- Policy makers keep moving outlook down toward market level
- Gulf remains as traders lower interest-rate outlook too
Federal Reserve officials are once again coming around to the bond market’s view that interest rates will stay lower for longer.
The central bank held its benchmark rate near zero Thursday, showing policy makers think inflation still has a way to go to reach their 2 percent target amid an uncertain outlook for global economic growth.
For every quarter in 2015 Fed officials lowered projections for the funds rate in coming years. Yet their forecasts are still more aggressive than the path expected by most traders. While the median projection from Fed officials signals a rate increase by year-end, fed fund futures show traders anticipate the central bank may wait until 2016.
“The markets never really bought the Fed story to begin with,” said Michael Arone, the Boston-based chief investment strategist at State Street Global Advisors’ U.S. Intermediary Business. The firm oversees $2.4 trillion. “The markets have been consistently below the dot plot in the rate expectations, and now the Fed seems to be coming a little bit more into the market reality from that standpoint.”
Officials cut their median estimate for the fed funds rate at the end of 2016 to 1.4 percent, from the June forecast of 1.6 percent. A year later the median of officials’ forecasts rises to 2.6 percent, down from the June projection of 2.9 percent. The central bank lowered its long-run rate to 3.5 percent from 3.8 percent.
Money-market derivatives indicate the fed funds effective rate will average 0.58 percent in a year, 1.13 percent in two years and 1.56 percent in three years. The Fed has held its target for the rate in a range of zero to 0.25 percent since December 2008.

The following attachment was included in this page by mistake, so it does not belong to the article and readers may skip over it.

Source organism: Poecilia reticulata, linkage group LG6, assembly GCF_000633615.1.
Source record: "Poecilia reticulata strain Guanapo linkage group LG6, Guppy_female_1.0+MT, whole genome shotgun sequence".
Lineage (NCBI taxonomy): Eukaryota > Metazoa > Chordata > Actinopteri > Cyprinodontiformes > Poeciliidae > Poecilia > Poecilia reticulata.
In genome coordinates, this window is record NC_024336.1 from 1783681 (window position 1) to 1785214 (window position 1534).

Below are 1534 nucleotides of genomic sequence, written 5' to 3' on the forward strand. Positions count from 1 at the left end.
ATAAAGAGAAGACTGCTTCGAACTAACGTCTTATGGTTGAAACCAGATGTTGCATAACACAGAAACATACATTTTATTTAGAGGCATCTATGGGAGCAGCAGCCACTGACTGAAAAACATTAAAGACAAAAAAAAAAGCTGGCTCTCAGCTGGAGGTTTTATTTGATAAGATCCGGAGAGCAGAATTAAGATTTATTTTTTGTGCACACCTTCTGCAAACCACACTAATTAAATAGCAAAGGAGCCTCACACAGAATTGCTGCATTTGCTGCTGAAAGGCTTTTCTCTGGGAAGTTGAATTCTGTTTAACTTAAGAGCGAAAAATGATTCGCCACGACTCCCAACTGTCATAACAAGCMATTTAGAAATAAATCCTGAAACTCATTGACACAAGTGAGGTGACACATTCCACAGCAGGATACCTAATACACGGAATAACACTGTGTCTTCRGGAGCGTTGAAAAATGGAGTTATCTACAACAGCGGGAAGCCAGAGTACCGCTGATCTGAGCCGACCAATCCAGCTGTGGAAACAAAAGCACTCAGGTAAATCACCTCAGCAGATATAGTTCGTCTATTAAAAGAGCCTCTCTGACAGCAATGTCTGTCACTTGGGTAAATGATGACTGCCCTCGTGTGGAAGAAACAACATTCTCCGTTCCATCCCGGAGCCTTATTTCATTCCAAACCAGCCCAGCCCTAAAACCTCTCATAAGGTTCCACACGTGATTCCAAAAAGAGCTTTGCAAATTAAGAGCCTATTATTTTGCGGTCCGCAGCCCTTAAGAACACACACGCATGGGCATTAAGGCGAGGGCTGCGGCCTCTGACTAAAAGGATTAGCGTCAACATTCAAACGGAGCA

“The Fed has consistently projected rates as moving higher than what the market does," said Scott Minerd, who oversees $240 billion as global chief investment officer at New York-based Guggenheim Partners LLC. "So far, the market has been right.”
Slowing economic growth in China, the world’s second-biggest economy, has rippled across the globe. The MSCI Emerging Markets Index, which includes nations such as Brazil and China, is down about 13 percent this year.
Futures traders are pricing in about an 18 percent probability the central bank increases it target range in October, a 44 percent chance by the December meeting and a 53 percent likelihood by January. The calculation is based on the assumption that the effective fed funds rate will average 0.375 percent after the first increase, near the mid-point of the range. Fed funds futures signal the rate moving to 0.21 percent by year-end.
“Recent global economic and financial developments may restrain economic activity somewhat and are likely to put further downward pressure on inflation in the near term,” the Federal Open Market Committee said in a statement in Washington.
At their June meeting, Fed officials cut their median forecast for the funds rate for the end of 2016 to 1.625 percent from 1.875 percent. At the time, the level implied by futures contracts maturing at the end of next year fell to 1.1 percent from 1.5 percent.